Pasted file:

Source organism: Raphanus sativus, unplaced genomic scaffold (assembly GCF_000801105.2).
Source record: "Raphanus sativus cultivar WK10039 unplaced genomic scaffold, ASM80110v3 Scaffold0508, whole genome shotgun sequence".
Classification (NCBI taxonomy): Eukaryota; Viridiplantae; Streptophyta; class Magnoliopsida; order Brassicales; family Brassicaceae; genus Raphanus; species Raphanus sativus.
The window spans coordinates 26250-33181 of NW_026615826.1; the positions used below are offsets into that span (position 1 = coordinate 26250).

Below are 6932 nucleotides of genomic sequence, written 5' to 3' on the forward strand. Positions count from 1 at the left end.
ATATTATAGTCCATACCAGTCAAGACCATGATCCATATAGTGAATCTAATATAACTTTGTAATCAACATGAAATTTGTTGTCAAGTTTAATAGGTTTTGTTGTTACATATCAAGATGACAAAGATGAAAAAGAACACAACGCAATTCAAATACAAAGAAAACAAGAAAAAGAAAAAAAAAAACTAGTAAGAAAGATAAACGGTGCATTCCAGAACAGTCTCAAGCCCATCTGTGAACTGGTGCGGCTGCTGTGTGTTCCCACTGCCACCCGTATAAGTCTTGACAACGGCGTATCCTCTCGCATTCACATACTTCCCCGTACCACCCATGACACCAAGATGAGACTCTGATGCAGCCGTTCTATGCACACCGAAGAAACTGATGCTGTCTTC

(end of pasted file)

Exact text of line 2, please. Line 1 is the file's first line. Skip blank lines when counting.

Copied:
Source record: "Raphanus sativus cultivar WK10039 unplaced genomic scaffold, ASM80110v3 Scaffold0508, whole genome shotgun sequence".